At the Crossroads of Freedom and Equality: The Emancipation Proclamation and the March on Washington
The year 2013 marks two important anniversaries in the history of African Americans and the United States. On January 1, 1863, the Emancipation Proclamation set the United States on the path of ending slavery. A wartime measure issued by President Abraham Lincoln, the proclamation freed relatively few slaves, but it fueled the fire of the enslaved to strike for their freedom. In many respects, Lincoln’s declaration simply acknowledged the epidemic of black self-emancipation – spread by black freedom crusaders like Harriet Tubman – that already had commenced beyond his control. Those in bondage increasingly streamed into the camps of the Union Army, reclaiming and asserting self-determination. The result, abolitionist Fredrick Douglass predicted, was that the war for the Union became a war against slavery. The actions of both Lincoln and the slaves made clear that the Civil War was in deed, as well as in theory, a struggle between the forces of slavery and emancipation. The full-scale dismantlement of the “peculiar institution” of human bondage had begun.

In 1963, a century later, America once again stood at the crossroads. Nine years earlier, the U.S. Supreme Court had outlawed racial segregation in public schools, but the nation had not yet committed itself to equality of citizenship. Segregation and innumerable other forms of discrimination made second‐class citizenship the extra‐constitutional status of non‐whites. Another American president caught in the gale of racial change, John F. Kennedy, temporized over the legal and moral issue of his time. Like Lincoln before him, national concerns, and the growing momentum of black mass mobilization efforts, overrode his personal ambivalence toward demands for black civil rights.

On August 28, 1963, hundreds of thousands of Americans, blacks and whites, Jews and gentiles, Protestants and Catholics, marched to the memorial of Abraham Lincoln, the author of the Emancipation Proclamation, in the continuing pursuit of equality of citizenship and self-determination. It was on this occasion that Martin Luther King, Jr. delivered his celebrated “I Have a Dream” speech.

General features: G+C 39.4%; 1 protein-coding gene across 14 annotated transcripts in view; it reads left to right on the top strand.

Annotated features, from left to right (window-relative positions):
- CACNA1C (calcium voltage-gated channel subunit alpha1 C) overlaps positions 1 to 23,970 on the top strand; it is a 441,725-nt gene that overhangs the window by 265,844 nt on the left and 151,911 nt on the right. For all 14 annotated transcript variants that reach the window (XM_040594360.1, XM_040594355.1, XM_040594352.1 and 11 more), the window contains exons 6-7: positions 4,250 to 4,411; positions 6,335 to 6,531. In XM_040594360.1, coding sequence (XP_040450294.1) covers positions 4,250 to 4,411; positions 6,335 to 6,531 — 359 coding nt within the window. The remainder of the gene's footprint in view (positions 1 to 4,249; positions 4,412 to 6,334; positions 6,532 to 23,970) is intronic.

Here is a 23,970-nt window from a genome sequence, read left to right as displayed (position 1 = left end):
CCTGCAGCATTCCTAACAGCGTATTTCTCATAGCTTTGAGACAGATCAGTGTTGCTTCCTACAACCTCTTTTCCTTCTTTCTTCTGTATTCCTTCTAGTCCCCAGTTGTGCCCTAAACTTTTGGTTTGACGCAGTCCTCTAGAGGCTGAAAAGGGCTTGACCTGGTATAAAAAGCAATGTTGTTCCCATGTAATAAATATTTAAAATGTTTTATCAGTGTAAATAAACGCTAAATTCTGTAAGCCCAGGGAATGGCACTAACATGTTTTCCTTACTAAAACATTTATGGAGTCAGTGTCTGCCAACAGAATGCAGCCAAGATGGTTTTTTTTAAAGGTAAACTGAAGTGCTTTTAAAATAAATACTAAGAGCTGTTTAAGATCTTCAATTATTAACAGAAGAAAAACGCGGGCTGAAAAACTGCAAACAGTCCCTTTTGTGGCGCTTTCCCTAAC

Just as the Emancipation Proclamation had recognized the coming end of slavery, the March on Washington for Jobs and Freedom announced that the days of legal segregation in the United States were numbered.

Marking the sesquicentennial of the Emancipation Proclamation and the 50th anniversary of the March on Washington, the Association for the Study of African American Life and History invites papers, panels, and roundtables on these and related topics of black emancipation, freedom, justice and equality, and the movements that have sought to achieve these goals. Submissions may focus on the historical periods tied to the 2013 theme, their precursors and successors, and other past and contemporary moments across the breadth of African American history.

Courtesy of the Association for the Study of African American Life and History at www.asalh.org.
 

  • December 25, 2017
    Merry Christmas
    Galatians 4:4-5
    But when the fullness of the time came, God sent forth His Son, born of a woman, born under the Law, so that He might redeem those who were under the Law, that we might receive the adoption as sons.
  • January 1, 2018
    Happy New Year
    2 Corinthians 5:17
    Therefore, if anyone be in Christ, he is a new creature. Old things have passed away, behold, all things are become new!
  • January 15, 2018
    Martin Luther King Jr Day
    The Rev. Dr. Martin Luther King, Jr. federal holiday is a perfect opportunity for Americans to honor Dr. King’s legacy through service. The MLK Day of Service empowers individuals, strengthens communities, bridges barriers, creates solutions to social problems, and moves us closer to Dr. King’s vision of a beloved community. Visit https://www.nationalservice.gov/mlkday for more information.
  • February 12-16, 2018
    Board of Bishops' and International Ministers & Lay Association Meeting
    Norfolk Waterside Marriott Hotel
    235 East Main Street
    Norfolk, VA
    Register by February 5, 2018!
  • February 14, 2018
    Ash Wednesday
    Ash Wednesday is always celebrated on a Wednesday seven weeks prior to Easter Sunday. For Christians, the day marks the first day of Lent and the starting of 6 weeks of fasting and penance.
  • February 14-March 29, 2018
    Lent
    Lent begins on Ash Wednesday each year and for Christians starts the 40 day period of fasting. The day represents the 40 days Jesus spend fasting in the wilderness.
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    Valentine's Day
    We love because he first loved us 1 John 4:19
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    Daylight Savings Time
    Spring forward - Turn your clocks forward an hour at 2 a.m. local standard time (At 2 a.m. on March 11th, the clocks after they are moved forward an hour, will read 3 a.m. local daylight time).

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